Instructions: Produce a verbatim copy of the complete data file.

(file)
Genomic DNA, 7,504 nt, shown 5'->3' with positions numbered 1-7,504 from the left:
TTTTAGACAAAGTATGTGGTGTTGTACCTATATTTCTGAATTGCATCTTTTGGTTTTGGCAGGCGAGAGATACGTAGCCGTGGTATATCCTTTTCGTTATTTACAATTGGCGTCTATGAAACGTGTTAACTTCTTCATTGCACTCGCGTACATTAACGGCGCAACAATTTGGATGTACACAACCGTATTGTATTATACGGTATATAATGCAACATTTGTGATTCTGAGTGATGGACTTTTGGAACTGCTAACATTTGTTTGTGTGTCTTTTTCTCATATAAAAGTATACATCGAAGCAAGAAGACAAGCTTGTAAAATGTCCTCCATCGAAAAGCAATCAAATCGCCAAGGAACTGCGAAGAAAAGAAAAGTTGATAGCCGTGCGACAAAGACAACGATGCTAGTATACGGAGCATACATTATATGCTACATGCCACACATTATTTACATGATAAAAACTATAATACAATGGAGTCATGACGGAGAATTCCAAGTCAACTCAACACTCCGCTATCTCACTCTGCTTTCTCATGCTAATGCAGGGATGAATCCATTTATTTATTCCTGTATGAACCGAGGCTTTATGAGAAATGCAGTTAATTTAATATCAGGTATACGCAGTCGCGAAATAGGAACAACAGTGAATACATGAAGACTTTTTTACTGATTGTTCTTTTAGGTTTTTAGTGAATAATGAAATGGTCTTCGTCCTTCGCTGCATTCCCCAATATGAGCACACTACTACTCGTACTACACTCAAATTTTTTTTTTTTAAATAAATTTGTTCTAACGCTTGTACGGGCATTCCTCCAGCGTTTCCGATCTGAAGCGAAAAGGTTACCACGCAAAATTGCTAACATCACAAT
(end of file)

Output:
Genomic DNA, 7,504 nt, shown 5'->3' with positions numbered 1-7,504 from the left:
TTTTAGACAAAGTATGTGGTGTTGTACCTATATTTCTGAATTGCATCTTTTGGTTTTGGCAGGCGAGAGATACGTAGCCGTGGTATATCCTTTTCGTTATTTACAATTGGCGTCTATGAAACGTGTTAACTTCTTCATTGCACTCGCGTACATTAACGGCGCAACAATTTGGATGTACACAACCGTATTGTATTATACGGTATATAATGCAACATTTGTGATTCTGAGTGATGGACTTTTGGAACTGCTAACATTTGTTTGTGTGTCTTTTTCTCATATAAAAGTATACATCGAAGCAAGAAGACAAGCTTGTAAAATGTCCTCCATCGAAAAGCAATCAAATCGCCAAGGAACTGCGAAGAAAAGAAAAGTTGATAGCCGTGCGACAAAGACAACGATGCTAGTATACGGAGCATACATTATATGCTACATGCCACACATTATTTACATGATAAAAACTATAATACAATGGAGTCATGACGGAGAATTCCAAGTCAACTCAACACTCCGCTATCTCACTCTGCTTTCTCATGCTAATGCAGGGATGAATCCATTTATTTATTCCTGTATGAACCGAGGCTTTATGAGAAATGCAGTTAATTTAATATCAGGTATACGCAGTCGCGAAATAGGAACAACAGTGAATACATGAAGACTTTTTTACTGATTGTTCTTTTAGGTTTTTAGTGAATAATGAAATGGTCTTCGTCCTTCGCTGCATTCCCCAATATGAGCACACTACTACTCGTACTACACTCAAATTTTTTTTTTTTAAATAAATTTGTTCTAACGCTTGTACGGGCATTCCTCCAGCGTTTCCGATCTGAAGCGAAAAGGTTACCACGCAAAATTGCTAACATCACAAT